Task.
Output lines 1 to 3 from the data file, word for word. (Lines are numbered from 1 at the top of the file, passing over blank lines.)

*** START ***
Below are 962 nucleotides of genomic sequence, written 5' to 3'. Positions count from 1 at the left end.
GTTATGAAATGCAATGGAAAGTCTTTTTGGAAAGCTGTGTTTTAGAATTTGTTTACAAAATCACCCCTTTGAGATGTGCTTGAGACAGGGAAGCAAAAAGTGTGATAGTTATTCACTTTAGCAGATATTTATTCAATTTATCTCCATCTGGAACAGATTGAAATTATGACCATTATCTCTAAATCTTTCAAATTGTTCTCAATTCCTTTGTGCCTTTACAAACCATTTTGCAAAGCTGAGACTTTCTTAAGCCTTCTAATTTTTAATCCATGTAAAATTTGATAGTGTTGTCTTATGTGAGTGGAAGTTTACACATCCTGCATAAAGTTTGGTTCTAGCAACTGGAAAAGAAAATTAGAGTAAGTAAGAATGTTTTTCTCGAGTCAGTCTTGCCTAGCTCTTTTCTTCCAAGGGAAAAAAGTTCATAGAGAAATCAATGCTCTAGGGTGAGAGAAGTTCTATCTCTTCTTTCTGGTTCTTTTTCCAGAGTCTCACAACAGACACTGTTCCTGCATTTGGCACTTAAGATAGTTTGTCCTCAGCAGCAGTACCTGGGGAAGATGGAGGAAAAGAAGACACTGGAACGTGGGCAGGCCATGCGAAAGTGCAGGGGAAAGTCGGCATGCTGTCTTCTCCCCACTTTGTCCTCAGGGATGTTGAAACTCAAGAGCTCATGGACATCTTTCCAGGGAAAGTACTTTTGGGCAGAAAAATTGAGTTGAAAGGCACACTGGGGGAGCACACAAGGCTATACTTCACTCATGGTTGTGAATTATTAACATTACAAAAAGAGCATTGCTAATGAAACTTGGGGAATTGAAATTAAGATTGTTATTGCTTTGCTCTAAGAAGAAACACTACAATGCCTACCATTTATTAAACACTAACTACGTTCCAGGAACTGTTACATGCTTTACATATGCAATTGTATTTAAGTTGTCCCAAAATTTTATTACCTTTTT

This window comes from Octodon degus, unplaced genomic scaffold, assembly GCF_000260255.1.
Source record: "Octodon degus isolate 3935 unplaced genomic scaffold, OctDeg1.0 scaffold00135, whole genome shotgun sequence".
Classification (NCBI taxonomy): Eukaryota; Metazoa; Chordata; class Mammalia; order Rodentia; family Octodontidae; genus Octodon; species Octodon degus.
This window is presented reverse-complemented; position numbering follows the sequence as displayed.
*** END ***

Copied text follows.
Below are 962 nucleotides of genomic sequence, written 5' to 3'. Positions count from 1 at the left end.
GTTATGAAATGCAATGGAAAGTCTTTTTGGAAAGCTGTGTTTTAGAATTTGTTTACAAAATCACCCCTTTGAGATGTGCTTGAGACAGGGAAGCAAAAAGTGTGATAGTTATTCACTTTAGCAGATATTTATTCAATTTATCTCCATCTGGAACAGATTGAAATTATGACCATTATCTCTAAATCTTTCAAATTGTTCTCAATTCCTTTGTGCCTTTACAAACCATTTTGCAAAGCTGAGACTTTCTTAAGCCTTCTAATTTTTAATCCATGTAAAATTTGATAGTGTTGTCTTATGTGAGTGGAAGTTTACACATCCTGCATAAAGTTTGGTTCTAGCAACTGGAAAAGAAAATTAGAGTAAGTAAGAATGTTTTTCTCGAGTCAGTCTTGCCTAGCTCTTTTCTTCCAAGGGAAAAAAGTTCATAGAGAAATCAATGCTCTAGGGTGAGAGAAGTTCTATCTCTTCTTTCTGGTTCTTTTTCCAGAGTCTCACAACAGACACTGTTCCTGCATTTGGCACTTAAGATAGTTTGTCCTCAGCAGCAGTACCTGGGGAAGATGGAGGAAAAGAAGACACTGGAACGTGGGCAGGCCATGCGAAAGTGCAGGGGAAAGTCGGCATGCTGTCTTCTCCCCACTTTGTCCTCAGGGATGTTGAAACTCAAGAGCTCATGGACATCTTTCCAGGGAAAGTACTTTTGGGCAGAAAAATTGAGTTGAAAGGCACACTGGGGGAGCACACAAGGCTATACTTCACTCATGGTTGTGAATTATTAACATTACAAAAAGAGCATTGCTAATGAAACTTGGGGAATTGAAATTAAGATTGTTATTGCTTTGCTCTAAGAAGAAACACTACAATGCCTACCATTTATTAAACACTAACTACGTTCCAGGAACTGTTACATGCTTTACATATGCAATTGTATTTAAGTTGTCCCAAAATTTTATTACCTTTTT

This window comes from Octodon degus, unplaced genomic scaffold, assembly GCF_000260255.1.